When he gets his next Foo Fighters sabbatical, and also decides not to take any calls and emails about being a drummer-for-hire, Dave Grohl should really think about writing a self-help book. Seriously, the guy has the secret to eternal youth. It's now 16 (!) summers since he released the Foo Fighters' debut, and yet Grohl still sounds and looks like the boy wonder, wanting it just as much as he did when 'This Is a Call' dropped jaws in 1995. He doesn't do jaded, and to spend time with the aptly titled 'Wasting Light' is to realise that there's no excuse for us either.
This is a record that brings together plenty from Grohl's - and his fans' - past. Later days Nirvana guitarist Pat Smear is now back full time in the Foo Fighters, and with three guitarists the riffage is colossal. The man recording it is 'Nevermind' producer Butch Vig. Making a guest appearance on bass on the excellent, aching ballad 'I Should Have Known' is Smear and Grohl's former Nirvana bandmate Krist Novoselic. There's also a duet with major Grohl influence Bob Mould on 'Dear Rosemary', and Grohl has also piled up the memories in his lyrics. On the very first song, 'Bridge Burning', he makes reference to his schooling and roots in the DC hardcore scene through one of its most treasured bands and their standout song: "May I have this dance of days, locked in your embrace?"
If all this is coming across as being a bit of a mawkish nostalgia fest, don't worry; this is the Foo Fighters' best work since 2002's 'One by One' and sets them up brilliantly for the years to come. Whereas 2005's 'In Your Honor' was overblown, and 2007's 'Echoes, Silence, Patience & Grace' was good but not outstanding, 'Wasting Light' works the whole way through. The chemistry inside Grohl's garage studio is brilliant; many of the songs make 2009's Greatest Hits collection seem premature and the chance to hear the new stuff live can't come quick enough. Thinking about fitting into that favourite t-shirt again and a return to the moshpit will be part of the sing-along for older listeners, while younger ones and new arrivals get a lesson in how rock should be done - the magic of what music was and still can be.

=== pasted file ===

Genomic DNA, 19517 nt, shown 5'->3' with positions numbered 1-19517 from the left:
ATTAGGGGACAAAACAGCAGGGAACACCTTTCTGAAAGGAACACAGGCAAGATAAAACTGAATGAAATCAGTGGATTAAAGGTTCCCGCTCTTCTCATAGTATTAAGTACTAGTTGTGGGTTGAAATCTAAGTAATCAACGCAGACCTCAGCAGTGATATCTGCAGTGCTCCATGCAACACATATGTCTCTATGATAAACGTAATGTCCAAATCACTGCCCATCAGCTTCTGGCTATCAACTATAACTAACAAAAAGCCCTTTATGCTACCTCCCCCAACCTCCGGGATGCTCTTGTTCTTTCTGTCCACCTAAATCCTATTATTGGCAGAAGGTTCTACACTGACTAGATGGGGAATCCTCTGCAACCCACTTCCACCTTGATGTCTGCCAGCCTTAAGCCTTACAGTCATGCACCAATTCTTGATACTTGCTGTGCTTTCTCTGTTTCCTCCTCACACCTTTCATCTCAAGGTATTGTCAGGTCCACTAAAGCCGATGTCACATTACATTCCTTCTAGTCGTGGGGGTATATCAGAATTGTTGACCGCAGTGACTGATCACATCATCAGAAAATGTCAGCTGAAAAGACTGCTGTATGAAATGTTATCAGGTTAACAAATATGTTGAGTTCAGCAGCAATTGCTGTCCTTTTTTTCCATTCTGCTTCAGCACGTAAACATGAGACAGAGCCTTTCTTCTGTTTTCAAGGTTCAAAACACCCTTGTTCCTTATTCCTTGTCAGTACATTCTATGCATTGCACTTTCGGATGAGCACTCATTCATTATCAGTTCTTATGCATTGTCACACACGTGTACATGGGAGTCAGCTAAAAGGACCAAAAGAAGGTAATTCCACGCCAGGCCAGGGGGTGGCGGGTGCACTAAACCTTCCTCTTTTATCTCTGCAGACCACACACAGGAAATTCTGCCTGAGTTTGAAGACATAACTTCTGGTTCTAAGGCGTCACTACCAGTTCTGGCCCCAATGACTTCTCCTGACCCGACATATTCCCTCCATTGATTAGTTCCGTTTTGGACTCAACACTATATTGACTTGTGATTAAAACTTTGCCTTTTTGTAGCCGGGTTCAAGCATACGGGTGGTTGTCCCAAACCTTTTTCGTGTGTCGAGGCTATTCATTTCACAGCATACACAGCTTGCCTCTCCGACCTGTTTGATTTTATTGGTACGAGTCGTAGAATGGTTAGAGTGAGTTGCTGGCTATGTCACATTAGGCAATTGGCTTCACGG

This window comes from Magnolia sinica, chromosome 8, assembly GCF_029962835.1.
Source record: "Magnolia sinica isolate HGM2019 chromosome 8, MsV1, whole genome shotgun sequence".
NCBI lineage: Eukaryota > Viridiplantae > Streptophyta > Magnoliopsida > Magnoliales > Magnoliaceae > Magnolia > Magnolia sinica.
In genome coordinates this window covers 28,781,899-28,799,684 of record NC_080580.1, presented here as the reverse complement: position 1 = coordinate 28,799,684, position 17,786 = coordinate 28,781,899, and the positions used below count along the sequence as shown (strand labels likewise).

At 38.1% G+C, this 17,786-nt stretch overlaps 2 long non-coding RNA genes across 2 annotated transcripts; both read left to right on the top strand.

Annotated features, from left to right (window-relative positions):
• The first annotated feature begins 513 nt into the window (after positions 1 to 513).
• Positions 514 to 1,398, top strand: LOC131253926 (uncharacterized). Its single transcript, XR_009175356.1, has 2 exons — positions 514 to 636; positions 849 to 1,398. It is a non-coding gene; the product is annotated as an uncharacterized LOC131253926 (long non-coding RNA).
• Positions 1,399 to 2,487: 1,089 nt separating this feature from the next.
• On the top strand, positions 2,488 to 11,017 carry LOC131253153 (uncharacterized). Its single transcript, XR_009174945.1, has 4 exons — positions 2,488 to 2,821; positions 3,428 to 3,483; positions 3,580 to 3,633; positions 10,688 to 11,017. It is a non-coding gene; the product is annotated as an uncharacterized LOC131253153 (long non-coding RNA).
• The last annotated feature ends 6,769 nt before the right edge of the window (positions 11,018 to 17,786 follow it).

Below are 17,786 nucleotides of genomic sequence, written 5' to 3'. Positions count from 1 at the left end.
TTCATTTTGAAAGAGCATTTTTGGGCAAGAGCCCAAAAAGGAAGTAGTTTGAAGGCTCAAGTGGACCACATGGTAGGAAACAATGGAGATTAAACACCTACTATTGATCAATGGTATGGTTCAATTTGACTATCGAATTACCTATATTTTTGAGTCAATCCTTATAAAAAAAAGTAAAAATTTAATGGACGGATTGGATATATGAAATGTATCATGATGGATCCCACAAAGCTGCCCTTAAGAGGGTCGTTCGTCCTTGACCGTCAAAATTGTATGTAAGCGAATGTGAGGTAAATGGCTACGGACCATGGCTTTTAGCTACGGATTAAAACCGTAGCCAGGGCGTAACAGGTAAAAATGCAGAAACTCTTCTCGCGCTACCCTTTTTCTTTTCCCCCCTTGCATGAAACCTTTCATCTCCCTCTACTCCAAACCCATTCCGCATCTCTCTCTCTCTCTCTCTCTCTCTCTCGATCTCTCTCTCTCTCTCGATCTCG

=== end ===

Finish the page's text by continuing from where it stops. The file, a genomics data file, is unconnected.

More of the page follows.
In serving up as much hope as hooks, Grohl has captured one of the things in this world that there's just too little of: the joy of being alive - mistakes, triumphs and all. "I'm dancing on my grave, I'm running through the fire. Forever, whatever, I never want to die," he shouts on closer 'Walk'. On an album of great achievements, Grohl's biggest could be giving listeners a sense of immortality - and the comfort of knowing where they can go anytime they need a recharge.
Write that book, Dave, and show the rest of the world what it's missing.